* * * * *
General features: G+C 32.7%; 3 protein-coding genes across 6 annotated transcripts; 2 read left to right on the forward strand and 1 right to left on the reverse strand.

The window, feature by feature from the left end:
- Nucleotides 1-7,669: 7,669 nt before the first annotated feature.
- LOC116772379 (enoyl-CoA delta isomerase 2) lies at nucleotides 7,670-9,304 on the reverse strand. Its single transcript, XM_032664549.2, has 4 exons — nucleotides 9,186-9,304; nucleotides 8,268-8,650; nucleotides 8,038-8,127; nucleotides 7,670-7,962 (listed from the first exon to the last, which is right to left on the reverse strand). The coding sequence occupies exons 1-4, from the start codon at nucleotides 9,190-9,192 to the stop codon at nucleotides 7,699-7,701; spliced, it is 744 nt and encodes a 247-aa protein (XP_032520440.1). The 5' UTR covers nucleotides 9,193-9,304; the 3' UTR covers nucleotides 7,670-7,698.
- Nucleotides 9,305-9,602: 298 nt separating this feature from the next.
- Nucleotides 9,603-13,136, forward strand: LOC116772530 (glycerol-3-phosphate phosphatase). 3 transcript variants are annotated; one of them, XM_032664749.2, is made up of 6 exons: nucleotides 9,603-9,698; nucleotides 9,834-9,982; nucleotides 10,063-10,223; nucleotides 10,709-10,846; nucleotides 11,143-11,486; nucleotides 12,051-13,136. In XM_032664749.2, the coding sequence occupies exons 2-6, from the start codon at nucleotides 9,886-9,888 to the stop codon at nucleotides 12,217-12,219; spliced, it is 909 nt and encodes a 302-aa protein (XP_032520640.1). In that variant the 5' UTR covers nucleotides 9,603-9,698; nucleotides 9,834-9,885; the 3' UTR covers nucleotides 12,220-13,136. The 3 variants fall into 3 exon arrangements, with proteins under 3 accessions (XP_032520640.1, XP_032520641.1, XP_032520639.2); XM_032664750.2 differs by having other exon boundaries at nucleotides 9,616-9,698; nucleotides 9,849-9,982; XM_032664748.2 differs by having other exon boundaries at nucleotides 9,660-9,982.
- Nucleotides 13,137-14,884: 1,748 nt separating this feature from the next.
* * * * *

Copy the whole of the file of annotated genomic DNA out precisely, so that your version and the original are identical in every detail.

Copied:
General features: G+C 32.7%; 3 protein-coding genes across 6 annotated transcripts; 2 read left to right on the forward strand and 1 right to left on the reverse strand.

The window, feature by feature from the left end:
- Nucleotides 1-7,669: 7,669 nt before the first annotated feature.
- LOC116772379 (enoyl-CoA delta isomerase 2) lies at nucleotides 7,670-9,304 on the reverse strand. Its single transcript, XM_032664549.2, has 4 exons — nucleotides 9,186-9,304; nucleotides 8,268-8,650; nucleotides 8,038-8,127; nucleotides 7,670-7,962 (listed from the first exon to the last, which is right to left on the reverse strand). The coding sequence occupies exons 1-4, from the start codon at nucleotides 9,190-9,192 to the stop codon at nucleotides 7,699-7,701; spliced, it is 744 nt and encodes a 247-aa protein (XP_032520440.1). The 5' UTR covers nucleotides 9,193-9,304; the 3' UTR covers nucleotides 7,670-7,698.
- Nucleotides 9,305-9,602: 298 nt separating this feature from the next.
- Nucleotides 9,603-13,136, forward strand: LOC116772530 (glycerol-3-phosphate phosphatase). 3 transcript variants are annotated; one of them, XM_032664749.2, is made up of 6 exons: nucleotides 9,603-9,698; nucleotides 9,834-9,982; nucleotides 10,063-10,223; nucleotides 10,709-10,846; nucleotides 11,143-11,486; nucleotides 12,051-13,136. In XM_032664749.2, the coding sequence occupies exons 2-6, from the start codon at nucleotides 9,886-9,888 to the stop codon at nucleotides 12,217-12,219; spliced, it is 909 nt and encodes a 302-aa protein (XP_032520640.1). In that variant the 5' UTR covers nucleotides 9,603-9,698; nucleotides 9,834-9,885; the 3' UTR covers nucleotides 12,220-13,136. The 3 variants fall into 3 exon arrangements, with proteins under 3 accessions (XP_032520640.1, XP_032520641.1, XP_032520639.2); XM_032664750.2 differs by having other exon boundaries at nucleotides 9,616-9,698; nucleotides 9,849-9,982; XM_032664748.2 differs by having other exon boundaries at nucleotides 9,660-9,982.
- Nucleotides 13,137-14,884: 1,748 nt separating this feature from the next.